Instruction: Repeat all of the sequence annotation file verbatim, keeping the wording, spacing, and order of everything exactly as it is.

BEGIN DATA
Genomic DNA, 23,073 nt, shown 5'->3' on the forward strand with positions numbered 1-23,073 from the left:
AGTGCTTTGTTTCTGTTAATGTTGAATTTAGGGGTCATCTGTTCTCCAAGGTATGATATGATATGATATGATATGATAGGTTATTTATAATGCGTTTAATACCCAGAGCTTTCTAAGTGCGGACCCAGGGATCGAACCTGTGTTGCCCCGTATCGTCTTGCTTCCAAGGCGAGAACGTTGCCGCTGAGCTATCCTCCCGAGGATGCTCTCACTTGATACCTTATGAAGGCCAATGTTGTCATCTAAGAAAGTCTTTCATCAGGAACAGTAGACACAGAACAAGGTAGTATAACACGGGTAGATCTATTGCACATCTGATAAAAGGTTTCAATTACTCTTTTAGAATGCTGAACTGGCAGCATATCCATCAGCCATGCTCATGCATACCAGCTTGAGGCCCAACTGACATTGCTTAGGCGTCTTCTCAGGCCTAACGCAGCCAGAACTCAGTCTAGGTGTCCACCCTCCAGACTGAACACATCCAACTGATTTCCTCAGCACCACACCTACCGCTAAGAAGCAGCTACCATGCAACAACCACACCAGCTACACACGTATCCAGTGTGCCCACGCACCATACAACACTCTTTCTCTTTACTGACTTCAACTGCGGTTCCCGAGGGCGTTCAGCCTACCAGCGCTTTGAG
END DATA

Genomic DNA, 23,073 nt, shown 5'->3' on the forward strand with positions numbered 1-23,073 from the left:
AGTGCTTTGTTTCTGTTAATGTTGAATTTAGGGGTCATCTGTTCTCCAAGGTATGATATGATATGATATGATATGATAGGTTATTTATAATGCGTTTAATACCCAGAGCTTTCTAAGTGCGGACCCAGGGATCGAACCTGTGTTGCCCCGTATCGTCTTGCTTCCAAGGCGAGAACGTTGCCGCTGAGCTATCCTCCCGAGGATGCTCTCACTTGATACCTTATGAAGGCCAATGTTGTCATCTAAGAAAGTCTTTCATCAGGAACAGTAGACACAGAACAAGGTAGTATAACACGGGTAGATCTATTGCACATCTGATAAAAGGTTTCAATTACTCTTTTAGAATGCTGAACTGGCAGCATATCCATCAGCCATGCTCATGCATACCAGCTTGAGGCCCAACTGACATTGCTTAGGCGTCTTCTCAGGCCTAACGCAGCCAGAACTCAGTCTAGGTGTCCACCCTCCAGACTGAACACATCCAACTGATTTCCTCAGCACCACACCTACCGCTAAGAAGCAGCTACCATGCAACAACCACACCAGCTACACACGTATCCAGTGTGCCCACGCACCATACAACACTCTTTCTCTTTACTGACTTCAACTGCGGTTCCCGAGGGCGTTCAGCCTACCAGCGCTTTGAG